I have mentioned before in this blog that a key quality of a compliance officer is charisma. This post allows me to highlight a second, equally important quality: rigor. The slightest gap between what a compliance officer says and does, between what the whistleblowing system promises and delivers will result in a loss of confidence in the entire system.

 

Measure the efficacy of a whistleblowing procedure


To evaluate the efficacy of a whistleblowing system, it is necessary not only to assess the alert system, but also the anti-corruption compliance system of which it is an integral part.

Within the framework of its certification activity, ETHIC Intelligence is always on the lookout for best practices in corruption prevention. One company in particular caught our attention with its take on whistleblowing and particularly the fact that it measures the efficacy of its system regularly.

Since the launch of its whistleblowing system a few years ago, this company carries out a survey every year amongst its staff with questions on how they appreciate both the anti-corruption system generally and specific questions on the whistleblowing procedures.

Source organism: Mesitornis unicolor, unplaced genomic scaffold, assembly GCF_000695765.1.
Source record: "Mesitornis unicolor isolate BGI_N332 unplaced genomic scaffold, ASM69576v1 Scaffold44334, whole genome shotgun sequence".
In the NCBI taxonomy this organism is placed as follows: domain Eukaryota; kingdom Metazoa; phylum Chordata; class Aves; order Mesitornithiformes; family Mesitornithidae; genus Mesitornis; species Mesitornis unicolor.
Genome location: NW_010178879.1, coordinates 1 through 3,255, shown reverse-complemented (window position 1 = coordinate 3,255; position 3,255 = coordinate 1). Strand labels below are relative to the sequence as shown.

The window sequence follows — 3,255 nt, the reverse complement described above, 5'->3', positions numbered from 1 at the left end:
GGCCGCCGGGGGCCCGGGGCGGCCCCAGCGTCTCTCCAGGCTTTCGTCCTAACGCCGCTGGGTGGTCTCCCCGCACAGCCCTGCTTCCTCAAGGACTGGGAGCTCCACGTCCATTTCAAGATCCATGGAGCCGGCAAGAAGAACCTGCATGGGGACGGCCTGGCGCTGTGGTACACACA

Questions touch on topics including the sincerity of the tone at the top, their understanding of the various forms of corruption, awareness of the whistleblowing system and their confidence in those who manage it.

Several years after the deployment of this whistleblowing system the majority of staff is aware of its existence and has confidence in it.

However, this whistleblowing procedure sees very few alerts raised...the Compliance Officer would be reasonable to think that the alert system works... and that the corruption prevention system is efficient.

 

 

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About Philippe Montigny

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Philippe Montigny is the founder and CEO of ETHIC Intelligence, a leading anti-corruption certification agency that has been certifying companies since 2006. He has over 20 years of experience in anti-corruption compliance, beginning at the Office of the OECD Secretary-General, for which he was involved in the ministerial negotiations that led to the OECD Anti-Bribery Convention in 1997. Philippe Montigny was also a co-drafter of the compliance management system standard (ISO 19600) published in 2014 and of the anti-bribery management system standard (ISO 37001) published in 2016 and served as ISO liaison officer between the two.